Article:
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Negotiable Instruments Act ,1881 - Legal Environment of Business


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Legal Environment of Business - Negotiable Instruments

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Negotiable Instruments Act ,1881 - Legal Environment of Business

  1. 1. Business law
  2. 2. Negotiable Instruments Act , 1881 ‘Negotiable' means transferable from one person to another. ‘Instrument’ means any written document by which a right is created in favour of some person. ‘Negotiable Instrument’ means a document transferable from one person to another.
  3. 3. An instrument may be negotiable either by, (1) Statute - Promissory notes, bills of exchange and cheques are negotiable instruments under the Negotiable Instruments Act, 1881 (2) By usage - Bank notes, bank drafts, share warrants, bearer debentures, dividend warrants, scripts and treasury bills
  4. 4. Characteristics of a Negotiable Instrument: Freely transferable by delivery or by endorsement and delivery. Holder's title free from defects The Holder can sue in his own Name A negotiable instrument can be transferred infinitum A negotiable instrument is subject to certain presumptions
  5. 5. Kinds of Negotiable Instruments; The Act recognizes the following three types of negotiable instruments:  Promissory notes  Bills of Exchange  Cheques
  6. 6. PROMISSORY NOTE Promissory Note is an instrument in writing (not being a bank or a currency note) containing an unconditional undertaking, signed by the maker to pay a certain sum of money to, or to the order of, a certain parson or to the bearer of the instrument. Parties to a promissory note: i. The Maker ii. The Payee
  7. 7. Essentials of a Promissory Note: • In writing • Promise to pay • Unconditional • Signed by the Maker • Certain Parties • Certain sum of money • Promise to pay money only • Number, place, date etc • It may be payable in installments • may be payable on demand or after a definite period • It cannot be made payable to bearer on demand or even payable to bearer after a certain period • It must be duly stamped under the Indian Stamp Act
  8. 8. BILL OF EXCHANGE A Bill of Exchange is an instrument in writing containing an unconditional order signed by the maker, directing a certain person to pay a certain sum of money only to or to the order of a certain person or to the bearer of the instrument. Parties to a Bill of Exchange: i. The drawer ii. The drawee (also called the acceptor) iii.The payee Types of Bill of Exchange: Trade Bill Accommodation Bill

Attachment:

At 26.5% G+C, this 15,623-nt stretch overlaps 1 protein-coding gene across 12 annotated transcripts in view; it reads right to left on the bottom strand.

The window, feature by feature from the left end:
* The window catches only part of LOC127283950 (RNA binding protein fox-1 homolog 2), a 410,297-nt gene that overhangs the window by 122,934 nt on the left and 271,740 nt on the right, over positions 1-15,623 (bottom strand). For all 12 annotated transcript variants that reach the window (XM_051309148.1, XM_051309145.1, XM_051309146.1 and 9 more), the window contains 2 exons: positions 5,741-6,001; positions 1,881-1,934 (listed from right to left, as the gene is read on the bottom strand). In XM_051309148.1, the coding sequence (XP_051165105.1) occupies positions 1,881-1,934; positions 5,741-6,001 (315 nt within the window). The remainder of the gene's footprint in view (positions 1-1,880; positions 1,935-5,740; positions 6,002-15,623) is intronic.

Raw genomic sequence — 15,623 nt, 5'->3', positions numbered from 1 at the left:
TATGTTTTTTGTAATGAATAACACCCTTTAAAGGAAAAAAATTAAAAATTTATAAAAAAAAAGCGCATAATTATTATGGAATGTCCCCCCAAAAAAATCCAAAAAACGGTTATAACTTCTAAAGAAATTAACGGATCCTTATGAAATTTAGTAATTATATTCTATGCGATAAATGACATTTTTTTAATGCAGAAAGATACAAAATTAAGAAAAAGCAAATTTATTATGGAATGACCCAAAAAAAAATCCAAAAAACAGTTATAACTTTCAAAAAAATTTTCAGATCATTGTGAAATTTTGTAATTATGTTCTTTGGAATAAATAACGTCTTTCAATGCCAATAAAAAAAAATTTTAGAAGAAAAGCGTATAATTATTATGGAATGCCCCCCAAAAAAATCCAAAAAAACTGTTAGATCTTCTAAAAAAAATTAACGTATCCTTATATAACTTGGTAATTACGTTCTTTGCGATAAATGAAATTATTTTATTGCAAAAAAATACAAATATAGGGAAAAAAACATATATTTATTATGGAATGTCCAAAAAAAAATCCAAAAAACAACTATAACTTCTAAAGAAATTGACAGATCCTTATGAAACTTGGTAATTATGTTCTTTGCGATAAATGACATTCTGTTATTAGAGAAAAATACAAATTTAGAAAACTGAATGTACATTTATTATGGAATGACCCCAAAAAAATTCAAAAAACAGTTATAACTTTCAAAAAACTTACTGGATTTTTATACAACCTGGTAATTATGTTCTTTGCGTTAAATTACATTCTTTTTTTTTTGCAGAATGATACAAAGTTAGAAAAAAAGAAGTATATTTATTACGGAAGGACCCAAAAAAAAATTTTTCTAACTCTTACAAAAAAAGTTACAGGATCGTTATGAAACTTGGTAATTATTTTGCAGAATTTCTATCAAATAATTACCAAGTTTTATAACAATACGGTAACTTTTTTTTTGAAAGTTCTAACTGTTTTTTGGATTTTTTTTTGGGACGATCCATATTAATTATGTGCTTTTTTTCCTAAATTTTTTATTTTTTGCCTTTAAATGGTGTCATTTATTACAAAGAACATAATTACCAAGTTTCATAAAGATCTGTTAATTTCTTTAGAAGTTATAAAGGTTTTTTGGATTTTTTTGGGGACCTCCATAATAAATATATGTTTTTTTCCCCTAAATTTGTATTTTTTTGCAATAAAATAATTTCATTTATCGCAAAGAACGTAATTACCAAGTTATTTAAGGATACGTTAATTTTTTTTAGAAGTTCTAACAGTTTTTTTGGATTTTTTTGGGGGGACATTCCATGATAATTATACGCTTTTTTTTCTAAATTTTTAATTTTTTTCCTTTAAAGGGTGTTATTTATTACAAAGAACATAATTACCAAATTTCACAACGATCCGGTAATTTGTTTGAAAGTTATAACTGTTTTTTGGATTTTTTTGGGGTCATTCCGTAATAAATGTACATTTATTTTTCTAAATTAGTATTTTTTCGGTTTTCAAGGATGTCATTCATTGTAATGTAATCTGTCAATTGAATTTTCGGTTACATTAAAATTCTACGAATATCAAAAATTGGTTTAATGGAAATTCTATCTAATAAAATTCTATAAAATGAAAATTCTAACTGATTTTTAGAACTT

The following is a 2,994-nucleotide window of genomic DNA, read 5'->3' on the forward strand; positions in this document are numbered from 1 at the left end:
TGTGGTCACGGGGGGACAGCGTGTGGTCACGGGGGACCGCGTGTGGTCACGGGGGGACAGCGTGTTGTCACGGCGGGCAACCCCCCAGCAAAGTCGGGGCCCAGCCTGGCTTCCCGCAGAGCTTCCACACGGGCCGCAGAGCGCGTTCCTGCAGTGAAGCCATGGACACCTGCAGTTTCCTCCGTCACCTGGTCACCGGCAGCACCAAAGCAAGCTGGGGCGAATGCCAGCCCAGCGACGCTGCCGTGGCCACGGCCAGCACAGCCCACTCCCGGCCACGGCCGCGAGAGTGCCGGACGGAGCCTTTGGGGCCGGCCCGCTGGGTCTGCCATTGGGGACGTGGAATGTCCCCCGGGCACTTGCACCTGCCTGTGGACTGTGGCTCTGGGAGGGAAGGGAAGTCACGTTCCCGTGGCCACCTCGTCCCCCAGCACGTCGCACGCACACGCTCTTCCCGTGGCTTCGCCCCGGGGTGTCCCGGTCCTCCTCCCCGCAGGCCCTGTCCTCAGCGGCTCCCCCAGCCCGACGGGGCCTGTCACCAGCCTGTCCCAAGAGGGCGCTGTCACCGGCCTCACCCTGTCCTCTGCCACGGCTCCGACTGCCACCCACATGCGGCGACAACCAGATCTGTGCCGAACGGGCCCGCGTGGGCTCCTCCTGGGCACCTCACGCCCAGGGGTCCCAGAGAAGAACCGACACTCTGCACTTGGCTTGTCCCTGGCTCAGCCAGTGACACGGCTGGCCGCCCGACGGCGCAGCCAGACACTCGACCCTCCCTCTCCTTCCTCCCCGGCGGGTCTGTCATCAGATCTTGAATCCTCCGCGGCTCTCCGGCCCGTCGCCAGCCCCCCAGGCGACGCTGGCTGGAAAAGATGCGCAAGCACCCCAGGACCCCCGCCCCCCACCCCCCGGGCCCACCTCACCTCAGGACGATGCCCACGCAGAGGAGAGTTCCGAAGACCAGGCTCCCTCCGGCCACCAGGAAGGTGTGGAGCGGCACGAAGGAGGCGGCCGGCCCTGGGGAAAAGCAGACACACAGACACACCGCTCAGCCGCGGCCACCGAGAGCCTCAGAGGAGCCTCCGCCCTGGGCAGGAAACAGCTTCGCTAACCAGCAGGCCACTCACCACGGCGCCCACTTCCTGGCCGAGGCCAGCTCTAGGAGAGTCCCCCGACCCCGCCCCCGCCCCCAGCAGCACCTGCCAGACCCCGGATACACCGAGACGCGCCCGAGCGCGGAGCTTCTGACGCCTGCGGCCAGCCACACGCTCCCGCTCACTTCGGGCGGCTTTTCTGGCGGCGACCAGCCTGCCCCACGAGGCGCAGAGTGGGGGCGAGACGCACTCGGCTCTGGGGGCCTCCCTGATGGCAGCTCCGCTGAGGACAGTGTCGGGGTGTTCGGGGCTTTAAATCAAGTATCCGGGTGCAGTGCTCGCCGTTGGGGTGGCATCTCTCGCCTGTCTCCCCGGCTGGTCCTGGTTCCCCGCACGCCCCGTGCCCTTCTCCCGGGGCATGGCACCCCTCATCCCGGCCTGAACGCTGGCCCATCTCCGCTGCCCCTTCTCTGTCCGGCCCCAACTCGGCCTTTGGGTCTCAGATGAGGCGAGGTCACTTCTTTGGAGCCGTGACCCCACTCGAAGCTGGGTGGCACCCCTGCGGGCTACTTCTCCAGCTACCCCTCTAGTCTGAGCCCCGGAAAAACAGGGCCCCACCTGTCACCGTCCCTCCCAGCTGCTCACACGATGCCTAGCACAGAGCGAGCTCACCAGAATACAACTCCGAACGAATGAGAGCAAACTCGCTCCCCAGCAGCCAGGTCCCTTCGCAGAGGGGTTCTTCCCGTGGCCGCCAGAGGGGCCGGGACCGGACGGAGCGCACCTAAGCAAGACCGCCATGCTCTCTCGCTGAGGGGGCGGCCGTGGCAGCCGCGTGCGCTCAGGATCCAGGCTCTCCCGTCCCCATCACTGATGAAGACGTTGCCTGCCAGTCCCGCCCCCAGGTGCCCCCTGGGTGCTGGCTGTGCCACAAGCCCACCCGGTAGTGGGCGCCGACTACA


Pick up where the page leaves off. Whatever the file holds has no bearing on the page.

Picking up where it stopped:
9. 9. Essentials of a Bill of Exchange: 1 It must be in writing. 2. It must contain an order to pay and not a promise or request. 3. The order must be unconditional. 4. There must be three parties, viz., drawer, drawee and payee. 5. The parties must be certain. 6. It must be signed by the drawer. 7. The sum payable must be certain or capable of being made certain. 8. The order must be to pay money and money alone. 9. It must be duly stamped as per the Indian Stamp Act. 10. Number, date and place are not essential.
  10. 10. CHEQUE A cheque is a bill of exchange drawn on a specified banker, and not expressed to be payable otherwise than on demand. Parties to a cheque: i. The drawer ii. The drawee iii. The payee
  11. 11. Essentials of a Cheque: i. Always drawn on a specified banker. ii. Always payable on demand. iii. It does not require acceptance. iv. It may be made payable to drawer himself. v. Must be dated. vi. Valid for 6 months. vii. No acceptance of cheque is required viii. Cheque is not required to be stamped.
  12. 12. Bill of Exchange and Cheque distinguished Cheque Bill of Exchange It must be drawn only on a banker. It can be drawn on any person including a banker. The amount is always payable on demand The amount may be payable on demand or af- ter a. specified time The cheque is not entitled to days of grace. A usance bill is entitled to three days of grace. Acceptance is not needed. A bill payable after sight must be accepted. A cheque can be crossed Crossing of a bill of exchange is not possible. Notice of dishonour is not necessary. Notice of dishonour is necessary to hold the parties liable thereon.. . A cheque is not to be noted or protested in case of dishonour. A bill is noted or protested to establish dishon- our The protection given to the paying banker in respect of crossed cheques is peculiar to this No such protection is available in the case of bills.
  13. 13. Promissory Note and Bill of Exchange distinguished Promissory Note Bill of Exchange There are only two parties – the maker (debtor) and the payee (creditor). There are three parties – the drawer, the drawee and the payee- although any two of these capacities may be filled by one and the same person. A note contains an unconditional promise by the maker to pay the payee. It contains an unconditional order to the drawee to pay according to the drawer`s directors. No prior acceptance is needed. A bill payable `after sight` must be accepted by the drawee or his agent before it is presented for payment. . The liability of the maker or drawer is primary and absolute. The liability of the drawer is secondary and conditional upon non-payment by the drawee No notice of dishonour need be given. Notice of dishonour must be given by the holder to the drawer and the intermediate endorsers to hold them liable thereon.
  14. 14. THANK YOU